It’s boom time for India’s aviation sector, but that’s hardly cause for cheer if you’re an air traffic controller (ATC). Their shortage has been pegged at 600 and it’s only set to get worse with the explosion in air traffic. This, in a profession where one wrong move, one momentary lapse can send numerous lives downward in a spiral of death.
The country has 1,500 ATCs, the requirements is for 2,100. The Roy Paul Committee, which looked into air traffic management in 2005, reported over 200 ATC vacancies. Three years later, the gap has widened three times.
Air traffic in India is hardly one-tenth what it is in developed nations. And yet, we still don’t have the infrastructure and personnel to keep pace with development.
The pressure on ATCs is immense. Mumbai and Delhi handle about 720 and 700 flight movements daily, up from 500 and 450 three years back. And if the horizontal distance between planes is reduced from some five nautical miles to three as has been proposed, the pressure would increase.
ATCs handle three areas: Radar, Tower and en route. Radar is the toughest; it takes over three years to become a controller here. And though there have been recruitment, it hasn’t made much of dent. The basic qualification for an ATC is B.Tech (telecom/electronics/radio engineering) or MSc in electronics. The training at the Civil Aviation Training College, Allahabad, lasts six months. It has 12 simulators, each of which can train only 10 people at a time. So, in a year only around 300 can be trained. But the short fall is 600. The college is also short of instructors. No good controller wants to become one as they have to slave it out, what with refresher courses, general duties etc. Also there’s a general shortfall of engineers as many prefer MNCs. Some of the applicants can’t even speak proper English. Transfers too are skewed. Sometimes, radar controllers are sent to stations which don’t even have radars.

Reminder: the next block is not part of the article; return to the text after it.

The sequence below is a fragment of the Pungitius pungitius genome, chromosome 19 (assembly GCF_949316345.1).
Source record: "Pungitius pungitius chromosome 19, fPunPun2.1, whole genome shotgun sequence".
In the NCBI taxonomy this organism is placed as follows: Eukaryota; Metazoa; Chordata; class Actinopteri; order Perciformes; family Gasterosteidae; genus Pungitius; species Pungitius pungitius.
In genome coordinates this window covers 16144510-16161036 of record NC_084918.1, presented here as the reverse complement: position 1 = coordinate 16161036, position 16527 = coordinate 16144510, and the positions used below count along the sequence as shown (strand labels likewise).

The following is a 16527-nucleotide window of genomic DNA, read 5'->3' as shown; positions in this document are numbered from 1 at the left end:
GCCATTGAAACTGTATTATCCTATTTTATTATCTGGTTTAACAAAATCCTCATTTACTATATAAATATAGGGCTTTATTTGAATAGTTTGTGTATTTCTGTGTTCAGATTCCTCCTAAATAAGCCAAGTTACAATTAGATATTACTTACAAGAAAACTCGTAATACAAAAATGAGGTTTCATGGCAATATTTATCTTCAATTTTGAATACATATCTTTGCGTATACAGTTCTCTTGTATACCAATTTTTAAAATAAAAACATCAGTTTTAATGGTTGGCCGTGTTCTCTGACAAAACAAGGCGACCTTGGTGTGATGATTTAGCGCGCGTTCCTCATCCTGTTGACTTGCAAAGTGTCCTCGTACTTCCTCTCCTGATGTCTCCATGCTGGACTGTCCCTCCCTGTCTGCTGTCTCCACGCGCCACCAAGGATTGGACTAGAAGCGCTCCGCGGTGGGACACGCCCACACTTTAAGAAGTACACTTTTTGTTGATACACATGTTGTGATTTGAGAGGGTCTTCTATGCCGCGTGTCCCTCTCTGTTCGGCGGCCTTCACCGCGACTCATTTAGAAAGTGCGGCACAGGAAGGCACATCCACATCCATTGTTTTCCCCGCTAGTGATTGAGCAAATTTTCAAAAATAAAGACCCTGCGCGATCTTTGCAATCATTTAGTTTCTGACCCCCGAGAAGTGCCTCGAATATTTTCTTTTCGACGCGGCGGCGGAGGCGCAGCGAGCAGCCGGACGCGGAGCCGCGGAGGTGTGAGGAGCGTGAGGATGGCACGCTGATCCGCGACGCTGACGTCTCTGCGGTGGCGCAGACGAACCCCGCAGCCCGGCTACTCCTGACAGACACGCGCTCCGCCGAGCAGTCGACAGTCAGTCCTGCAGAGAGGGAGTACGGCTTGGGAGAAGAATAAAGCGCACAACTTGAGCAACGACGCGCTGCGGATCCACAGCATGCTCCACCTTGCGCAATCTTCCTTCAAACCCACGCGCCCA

As a solution the eligibility criteria can be changed. You don’t need engineers when any articulate bright science graduate would do. There is move to recruit such people, as done in European countries. Also, dedicated instructors are a must. There are plans for another academy in Hyderabad.
Recruitment is through ads. That takes time. Even after training, it takes about two years to acquire minimum skills. But it’s important and quality cannot be compromised. The training used to be for a year earlier now it is reduced to six months.
Another solution is instead of advertising and formal recruitment campus recruitment can be quicker. That’s on the cards now.
Automation is lacking in most airports. Secondary Surveillance Radars, which identify flight numbers and altitude, are available only in big cities. Pilots also ask why the Air Traffic Flow Management system hasn’t been implemented. Here, a Central Flow Management Unit balances the number of flights with available ATC capacity and helps prevent congestion. With each airline burning some 10 hours of fuel daily due to congestion, this is the need of the hour.
Thermal printers, which give details of a flight’s progress, to aren’t available at all airports. In some places, ATCs calculate manually. Also, radars have been installed only in about 12 airports.
Now there is a move to reduce verbal communication between pilots and ATCs (which can be misinterpreted) by laying down instructions on Computers. Also, Indian air space recently divided into four Flight information Regions, will be reduced to two (Delhi. Mumbai). Often, a pilot entering a new FIR has no information of congestion there. The new FIRs will handle the entire load of the country. These solutions will take a year to be implemented.